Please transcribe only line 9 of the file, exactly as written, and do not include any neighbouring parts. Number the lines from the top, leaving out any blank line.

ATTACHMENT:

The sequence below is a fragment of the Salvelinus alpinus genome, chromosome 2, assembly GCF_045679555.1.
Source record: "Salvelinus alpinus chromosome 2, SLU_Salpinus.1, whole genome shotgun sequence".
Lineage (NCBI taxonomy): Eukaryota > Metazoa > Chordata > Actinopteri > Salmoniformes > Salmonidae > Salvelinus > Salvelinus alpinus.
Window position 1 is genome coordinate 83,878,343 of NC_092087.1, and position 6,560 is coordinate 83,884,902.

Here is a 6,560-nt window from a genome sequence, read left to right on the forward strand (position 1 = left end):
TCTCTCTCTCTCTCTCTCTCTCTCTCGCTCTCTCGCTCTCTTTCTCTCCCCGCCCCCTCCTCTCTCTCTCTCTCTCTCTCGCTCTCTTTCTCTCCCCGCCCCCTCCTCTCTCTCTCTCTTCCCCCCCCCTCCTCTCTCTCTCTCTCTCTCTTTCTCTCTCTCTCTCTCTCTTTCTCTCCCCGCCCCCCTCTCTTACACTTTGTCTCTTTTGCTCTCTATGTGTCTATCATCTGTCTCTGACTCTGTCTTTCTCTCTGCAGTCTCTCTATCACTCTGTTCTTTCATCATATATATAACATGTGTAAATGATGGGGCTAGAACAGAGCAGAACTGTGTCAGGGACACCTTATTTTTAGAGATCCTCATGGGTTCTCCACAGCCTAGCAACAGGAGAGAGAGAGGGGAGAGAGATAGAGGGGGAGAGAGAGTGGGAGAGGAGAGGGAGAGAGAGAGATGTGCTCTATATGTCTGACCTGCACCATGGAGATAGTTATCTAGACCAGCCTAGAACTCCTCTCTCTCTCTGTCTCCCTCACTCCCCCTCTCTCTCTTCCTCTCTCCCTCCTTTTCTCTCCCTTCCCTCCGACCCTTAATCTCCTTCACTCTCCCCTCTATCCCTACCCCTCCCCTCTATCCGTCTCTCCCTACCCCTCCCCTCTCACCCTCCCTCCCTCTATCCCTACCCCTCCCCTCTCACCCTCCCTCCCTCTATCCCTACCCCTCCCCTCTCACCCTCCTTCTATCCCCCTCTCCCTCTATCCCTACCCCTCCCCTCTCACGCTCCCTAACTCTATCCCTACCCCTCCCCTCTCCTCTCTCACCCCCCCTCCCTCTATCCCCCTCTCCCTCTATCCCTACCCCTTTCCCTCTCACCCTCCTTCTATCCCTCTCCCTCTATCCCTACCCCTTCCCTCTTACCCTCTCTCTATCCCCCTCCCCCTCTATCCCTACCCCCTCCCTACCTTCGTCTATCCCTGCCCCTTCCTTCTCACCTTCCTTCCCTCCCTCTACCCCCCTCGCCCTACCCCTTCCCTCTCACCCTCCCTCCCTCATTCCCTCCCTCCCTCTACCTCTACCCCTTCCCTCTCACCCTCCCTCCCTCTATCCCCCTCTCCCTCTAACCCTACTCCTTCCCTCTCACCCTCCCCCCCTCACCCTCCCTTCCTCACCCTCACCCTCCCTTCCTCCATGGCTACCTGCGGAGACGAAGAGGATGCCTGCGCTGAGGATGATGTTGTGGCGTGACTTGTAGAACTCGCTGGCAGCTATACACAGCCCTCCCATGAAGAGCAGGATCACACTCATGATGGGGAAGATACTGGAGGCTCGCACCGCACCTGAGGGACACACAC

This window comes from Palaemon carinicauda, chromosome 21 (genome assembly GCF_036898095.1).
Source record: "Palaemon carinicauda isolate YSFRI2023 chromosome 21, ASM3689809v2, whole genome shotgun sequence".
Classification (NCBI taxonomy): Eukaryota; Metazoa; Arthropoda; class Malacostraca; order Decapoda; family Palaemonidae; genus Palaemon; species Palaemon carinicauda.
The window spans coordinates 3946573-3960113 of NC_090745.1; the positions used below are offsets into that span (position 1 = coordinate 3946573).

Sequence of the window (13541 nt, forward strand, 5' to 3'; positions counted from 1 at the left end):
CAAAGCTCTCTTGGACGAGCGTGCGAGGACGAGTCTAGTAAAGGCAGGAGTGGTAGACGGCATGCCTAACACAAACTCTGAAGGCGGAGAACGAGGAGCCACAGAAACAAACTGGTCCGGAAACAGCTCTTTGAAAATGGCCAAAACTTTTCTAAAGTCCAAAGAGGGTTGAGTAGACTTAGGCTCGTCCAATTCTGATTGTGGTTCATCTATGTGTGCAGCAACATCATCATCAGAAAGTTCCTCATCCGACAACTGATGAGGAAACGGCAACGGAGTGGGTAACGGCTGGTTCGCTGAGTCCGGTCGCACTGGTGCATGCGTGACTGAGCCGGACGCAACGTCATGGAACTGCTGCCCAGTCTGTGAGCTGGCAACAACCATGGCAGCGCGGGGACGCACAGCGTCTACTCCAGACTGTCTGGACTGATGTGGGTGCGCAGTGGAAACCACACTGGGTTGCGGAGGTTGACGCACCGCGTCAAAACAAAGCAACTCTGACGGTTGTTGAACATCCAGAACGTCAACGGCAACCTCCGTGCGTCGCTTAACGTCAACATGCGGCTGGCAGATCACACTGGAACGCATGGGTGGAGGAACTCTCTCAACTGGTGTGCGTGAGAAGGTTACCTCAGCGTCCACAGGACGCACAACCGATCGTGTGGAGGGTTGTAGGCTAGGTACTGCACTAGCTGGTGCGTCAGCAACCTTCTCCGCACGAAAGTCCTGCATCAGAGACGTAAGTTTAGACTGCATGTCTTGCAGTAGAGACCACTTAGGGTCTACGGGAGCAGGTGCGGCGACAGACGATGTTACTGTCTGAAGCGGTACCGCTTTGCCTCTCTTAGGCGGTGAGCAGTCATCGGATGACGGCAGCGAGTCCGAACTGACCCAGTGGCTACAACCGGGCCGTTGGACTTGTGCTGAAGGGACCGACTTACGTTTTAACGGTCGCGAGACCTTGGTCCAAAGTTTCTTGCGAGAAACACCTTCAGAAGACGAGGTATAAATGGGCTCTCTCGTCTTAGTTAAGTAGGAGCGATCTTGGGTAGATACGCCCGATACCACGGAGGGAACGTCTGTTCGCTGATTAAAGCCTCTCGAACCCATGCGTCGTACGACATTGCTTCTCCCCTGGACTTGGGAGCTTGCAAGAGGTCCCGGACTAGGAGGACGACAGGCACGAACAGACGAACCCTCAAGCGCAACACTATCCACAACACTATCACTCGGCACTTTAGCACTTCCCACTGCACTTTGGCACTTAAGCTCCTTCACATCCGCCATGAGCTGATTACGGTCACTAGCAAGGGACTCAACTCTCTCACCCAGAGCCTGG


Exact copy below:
Classification (NCBI taxonomy): Eukaryota; Metazoa; Arthropoda; class Malacostraca; order Decapoda; family Palaemonidae; genus Palaemon; species Palaemon carinicauda.